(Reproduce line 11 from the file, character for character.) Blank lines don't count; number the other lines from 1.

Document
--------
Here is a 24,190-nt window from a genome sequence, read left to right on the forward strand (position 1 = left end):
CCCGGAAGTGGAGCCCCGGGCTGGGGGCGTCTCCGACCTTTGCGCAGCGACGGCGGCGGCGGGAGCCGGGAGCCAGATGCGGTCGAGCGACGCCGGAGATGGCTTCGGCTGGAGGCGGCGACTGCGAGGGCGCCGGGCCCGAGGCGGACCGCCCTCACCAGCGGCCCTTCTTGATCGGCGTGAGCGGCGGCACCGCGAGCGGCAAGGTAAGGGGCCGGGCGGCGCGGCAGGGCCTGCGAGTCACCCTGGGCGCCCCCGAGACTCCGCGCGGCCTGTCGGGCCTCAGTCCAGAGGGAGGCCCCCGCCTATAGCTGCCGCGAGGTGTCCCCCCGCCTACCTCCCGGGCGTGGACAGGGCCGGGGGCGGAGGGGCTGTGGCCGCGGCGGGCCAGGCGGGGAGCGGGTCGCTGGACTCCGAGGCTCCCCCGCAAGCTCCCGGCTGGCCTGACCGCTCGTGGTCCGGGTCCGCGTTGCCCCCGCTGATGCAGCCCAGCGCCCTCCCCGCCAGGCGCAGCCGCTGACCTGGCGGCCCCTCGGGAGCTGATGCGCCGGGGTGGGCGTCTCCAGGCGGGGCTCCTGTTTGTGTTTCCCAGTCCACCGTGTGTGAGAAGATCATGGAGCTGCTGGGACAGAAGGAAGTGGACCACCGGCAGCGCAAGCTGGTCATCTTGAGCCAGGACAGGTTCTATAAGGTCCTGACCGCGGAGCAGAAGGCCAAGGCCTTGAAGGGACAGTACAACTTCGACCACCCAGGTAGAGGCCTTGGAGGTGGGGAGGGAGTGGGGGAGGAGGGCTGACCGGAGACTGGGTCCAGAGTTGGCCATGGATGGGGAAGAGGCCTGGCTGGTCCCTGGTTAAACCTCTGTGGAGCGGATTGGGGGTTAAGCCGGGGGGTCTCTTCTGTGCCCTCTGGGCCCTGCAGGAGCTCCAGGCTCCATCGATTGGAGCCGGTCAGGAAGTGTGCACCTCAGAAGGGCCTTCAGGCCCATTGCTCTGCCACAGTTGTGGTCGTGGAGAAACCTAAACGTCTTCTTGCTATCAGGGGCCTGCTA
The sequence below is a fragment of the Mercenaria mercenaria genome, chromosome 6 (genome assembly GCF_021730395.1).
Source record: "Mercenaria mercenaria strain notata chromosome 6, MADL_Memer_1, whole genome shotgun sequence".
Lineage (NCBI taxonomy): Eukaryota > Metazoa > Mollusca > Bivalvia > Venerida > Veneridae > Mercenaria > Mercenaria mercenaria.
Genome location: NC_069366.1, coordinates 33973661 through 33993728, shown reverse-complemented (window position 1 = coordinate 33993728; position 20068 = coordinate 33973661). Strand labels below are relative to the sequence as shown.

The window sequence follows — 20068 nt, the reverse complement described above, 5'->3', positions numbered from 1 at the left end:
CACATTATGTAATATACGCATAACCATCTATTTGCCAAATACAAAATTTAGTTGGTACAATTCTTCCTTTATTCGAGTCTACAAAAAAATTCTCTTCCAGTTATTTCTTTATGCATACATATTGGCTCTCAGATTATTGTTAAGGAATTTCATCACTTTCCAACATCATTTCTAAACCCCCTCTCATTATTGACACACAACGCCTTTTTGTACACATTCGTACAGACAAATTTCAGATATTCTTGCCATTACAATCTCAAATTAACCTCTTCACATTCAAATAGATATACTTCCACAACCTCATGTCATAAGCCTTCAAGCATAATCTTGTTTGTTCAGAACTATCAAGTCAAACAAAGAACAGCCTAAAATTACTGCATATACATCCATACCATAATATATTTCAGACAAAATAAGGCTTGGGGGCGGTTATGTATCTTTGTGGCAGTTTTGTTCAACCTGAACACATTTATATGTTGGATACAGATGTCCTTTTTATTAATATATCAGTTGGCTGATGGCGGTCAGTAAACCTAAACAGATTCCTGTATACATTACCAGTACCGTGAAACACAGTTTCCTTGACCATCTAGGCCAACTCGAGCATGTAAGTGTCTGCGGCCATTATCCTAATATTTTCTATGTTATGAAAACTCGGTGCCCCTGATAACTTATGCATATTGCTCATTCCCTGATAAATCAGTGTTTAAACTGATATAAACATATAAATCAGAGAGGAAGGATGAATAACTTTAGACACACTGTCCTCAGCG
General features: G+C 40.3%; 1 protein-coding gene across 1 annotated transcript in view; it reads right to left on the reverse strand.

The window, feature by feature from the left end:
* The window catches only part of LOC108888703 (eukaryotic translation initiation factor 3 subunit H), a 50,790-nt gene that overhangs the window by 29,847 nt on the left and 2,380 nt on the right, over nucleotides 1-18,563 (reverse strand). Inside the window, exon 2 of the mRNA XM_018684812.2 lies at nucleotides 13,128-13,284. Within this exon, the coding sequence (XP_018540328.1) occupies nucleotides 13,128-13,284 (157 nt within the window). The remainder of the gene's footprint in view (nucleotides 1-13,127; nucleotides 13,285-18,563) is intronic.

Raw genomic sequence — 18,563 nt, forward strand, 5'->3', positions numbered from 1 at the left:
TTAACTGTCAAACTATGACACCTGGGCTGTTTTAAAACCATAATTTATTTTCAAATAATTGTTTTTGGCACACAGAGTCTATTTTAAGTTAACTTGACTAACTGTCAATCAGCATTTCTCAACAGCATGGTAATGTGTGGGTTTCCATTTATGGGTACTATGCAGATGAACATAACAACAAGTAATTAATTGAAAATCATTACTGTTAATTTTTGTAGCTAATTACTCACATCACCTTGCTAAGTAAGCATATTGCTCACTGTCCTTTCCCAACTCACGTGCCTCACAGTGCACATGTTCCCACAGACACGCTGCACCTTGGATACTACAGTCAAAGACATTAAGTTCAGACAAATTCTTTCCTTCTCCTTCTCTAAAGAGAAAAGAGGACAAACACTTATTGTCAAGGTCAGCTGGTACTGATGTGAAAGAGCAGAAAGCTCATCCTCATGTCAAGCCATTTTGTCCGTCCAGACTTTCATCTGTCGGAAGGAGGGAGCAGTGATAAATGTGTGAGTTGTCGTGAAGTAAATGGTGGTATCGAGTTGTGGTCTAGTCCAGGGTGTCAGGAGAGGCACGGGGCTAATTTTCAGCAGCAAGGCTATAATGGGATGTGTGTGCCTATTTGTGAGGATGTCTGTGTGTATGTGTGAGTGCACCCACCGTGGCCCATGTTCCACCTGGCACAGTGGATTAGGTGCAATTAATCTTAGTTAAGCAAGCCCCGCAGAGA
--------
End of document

* The window catches only part of LOC108888703 (eukaryotic translation initiation factor 3 subunit H), a 50,790-nt gene that overhangs the window by 29,847 nt on the left and 2,380 nt on the right, over nucleotides 1-18,563 (reverse strand). Inside the window, exon 2 of the mRNA XM_018684812.2 lies at nucleotides 13,128-13,284. Within this exon, the coding sequence (XP_018540328.1) occupies nucleotides 13,128-13,284 (157 nt within the window). The remainder of the gene's footprint in view (nucleotides 1-13,127; nucleotides 13,285-18,563) is intronic.